When voters head to the polls for next Tuesday’s presidential election, anyone who is registered can cast a ballot — even people who are homeless.
That includes voters who are staying in a temporary shelter or on the street.
The issue came up at Council hearing last week when City Councilmember Ruben Wills told the story of a constituent who had contacted his office after she received a letter from the New York City Board of Elections (BOE) telling her that the affidavit ballot she had cast in the September primary did not count.
Wills asked Michael Ryan, the BOE’s Executive Director, about the rights of voters who have been displaced.
“You have to be a resident of the City of New York, but that doesn’t mean you have to have an [street] address,” said Ryan.
People should call 311 or check online to find the poll site zoned for where they're staying and vote there by affidavit ballot, according to the Board of Elections. People can also go back to the poll site for the address where they were registered, according to guidance sent out to shelter providers on Friday by the Department of Homeless Services.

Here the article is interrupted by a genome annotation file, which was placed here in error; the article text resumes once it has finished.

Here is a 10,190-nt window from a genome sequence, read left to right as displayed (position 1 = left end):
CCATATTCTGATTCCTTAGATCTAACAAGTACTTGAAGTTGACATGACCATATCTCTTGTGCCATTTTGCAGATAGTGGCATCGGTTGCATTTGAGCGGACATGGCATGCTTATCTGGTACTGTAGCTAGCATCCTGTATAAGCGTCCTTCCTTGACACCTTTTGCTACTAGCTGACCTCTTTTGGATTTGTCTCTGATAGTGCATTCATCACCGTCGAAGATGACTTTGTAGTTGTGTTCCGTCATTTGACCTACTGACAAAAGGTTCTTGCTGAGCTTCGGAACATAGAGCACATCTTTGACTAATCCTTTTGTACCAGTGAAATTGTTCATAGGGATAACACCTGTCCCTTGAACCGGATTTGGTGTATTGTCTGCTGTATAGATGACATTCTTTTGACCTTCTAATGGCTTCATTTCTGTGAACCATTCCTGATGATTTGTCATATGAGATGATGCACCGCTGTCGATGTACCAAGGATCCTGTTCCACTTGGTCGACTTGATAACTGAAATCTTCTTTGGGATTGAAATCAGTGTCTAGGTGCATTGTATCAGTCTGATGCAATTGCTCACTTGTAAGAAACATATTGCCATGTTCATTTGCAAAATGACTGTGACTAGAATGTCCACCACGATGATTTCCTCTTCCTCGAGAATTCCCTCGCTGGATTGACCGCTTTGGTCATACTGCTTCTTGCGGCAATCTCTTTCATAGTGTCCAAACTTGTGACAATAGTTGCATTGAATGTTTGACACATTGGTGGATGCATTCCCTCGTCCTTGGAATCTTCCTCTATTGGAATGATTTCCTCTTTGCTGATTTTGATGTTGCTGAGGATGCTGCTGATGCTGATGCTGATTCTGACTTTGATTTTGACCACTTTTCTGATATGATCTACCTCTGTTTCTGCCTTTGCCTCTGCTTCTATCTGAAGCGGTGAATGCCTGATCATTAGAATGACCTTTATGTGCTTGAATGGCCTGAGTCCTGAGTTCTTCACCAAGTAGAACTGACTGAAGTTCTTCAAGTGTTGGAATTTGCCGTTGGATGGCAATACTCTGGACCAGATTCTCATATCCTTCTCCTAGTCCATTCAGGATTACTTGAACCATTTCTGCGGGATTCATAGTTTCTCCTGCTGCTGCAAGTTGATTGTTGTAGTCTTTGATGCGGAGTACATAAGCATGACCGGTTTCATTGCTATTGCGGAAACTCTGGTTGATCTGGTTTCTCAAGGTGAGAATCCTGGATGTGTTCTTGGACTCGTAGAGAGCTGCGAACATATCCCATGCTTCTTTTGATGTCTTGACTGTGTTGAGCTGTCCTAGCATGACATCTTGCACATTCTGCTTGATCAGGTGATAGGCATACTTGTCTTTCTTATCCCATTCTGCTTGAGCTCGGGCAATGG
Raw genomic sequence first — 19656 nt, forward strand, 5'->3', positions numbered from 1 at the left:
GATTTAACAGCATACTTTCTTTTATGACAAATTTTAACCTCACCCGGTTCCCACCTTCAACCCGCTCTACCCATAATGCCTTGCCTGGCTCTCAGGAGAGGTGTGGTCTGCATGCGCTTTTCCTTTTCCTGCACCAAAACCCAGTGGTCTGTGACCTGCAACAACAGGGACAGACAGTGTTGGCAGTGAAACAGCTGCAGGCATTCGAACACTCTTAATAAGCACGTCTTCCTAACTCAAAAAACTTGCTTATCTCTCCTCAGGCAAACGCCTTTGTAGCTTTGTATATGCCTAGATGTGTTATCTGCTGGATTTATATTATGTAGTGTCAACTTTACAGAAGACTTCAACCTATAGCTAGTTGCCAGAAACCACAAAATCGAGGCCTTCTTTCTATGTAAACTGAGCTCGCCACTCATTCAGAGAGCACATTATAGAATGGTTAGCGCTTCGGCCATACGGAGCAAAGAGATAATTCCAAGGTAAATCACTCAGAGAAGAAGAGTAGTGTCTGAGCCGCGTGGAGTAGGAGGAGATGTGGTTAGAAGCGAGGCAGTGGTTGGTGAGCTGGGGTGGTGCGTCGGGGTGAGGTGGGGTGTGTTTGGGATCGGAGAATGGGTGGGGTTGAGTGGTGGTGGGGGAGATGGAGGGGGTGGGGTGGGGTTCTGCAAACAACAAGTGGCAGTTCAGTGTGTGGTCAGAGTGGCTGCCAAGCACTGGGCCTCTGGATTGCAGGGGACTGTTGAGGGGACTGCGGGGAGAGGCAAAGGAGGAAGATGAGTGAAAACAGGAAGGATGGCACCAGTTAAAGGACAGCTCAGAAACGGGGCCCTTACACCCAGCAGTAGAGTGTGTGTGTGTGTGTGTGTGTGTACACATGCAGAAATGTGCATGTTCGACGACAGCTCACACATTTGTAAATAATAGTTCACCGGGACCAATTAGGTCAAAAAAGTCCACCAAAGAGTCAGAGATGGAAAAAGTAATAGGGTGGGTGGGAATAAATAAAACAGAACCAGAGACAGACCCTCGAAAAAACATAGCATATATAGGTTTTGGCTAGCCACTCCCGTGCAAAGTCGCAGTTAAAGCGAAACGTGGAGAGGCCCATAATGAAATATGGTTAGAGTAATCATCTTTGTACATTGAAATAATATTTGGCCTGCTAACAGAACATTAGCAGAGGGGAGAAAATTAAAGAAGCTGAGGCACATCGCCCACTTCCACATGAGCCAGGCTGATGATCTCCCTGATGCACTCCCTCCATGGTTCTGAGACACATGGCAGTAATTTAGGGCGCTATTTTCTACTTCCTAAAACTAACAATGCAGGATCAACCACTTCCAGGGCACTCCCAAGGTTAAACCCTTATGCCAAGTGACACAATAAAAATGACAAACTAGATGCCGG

"We are committed to providing clients with the support and information they need to exercise their fundamental right to vote. We are working with our nonprofit service providers to ensure that homeless New Yorkers get the information they need to make their voices heard and their vote count," Department of Social Services Commissioner Steven Banks said in a statement Friday afternoon.
The right for homeless people to vote in New York City dates back to a 1984 court decision, Pitts vs. Black.
The ruling broadened the definition of residence to mean whatever's considered a person's "home base."
Wills plans to visit shelters in his Queens Council district on Friday to make sure people know their voting rights.
This story was updated at 5 p.m. Friday with a quote from Social Services Commissioner Steven Banks and information from the Department of Homeless Services.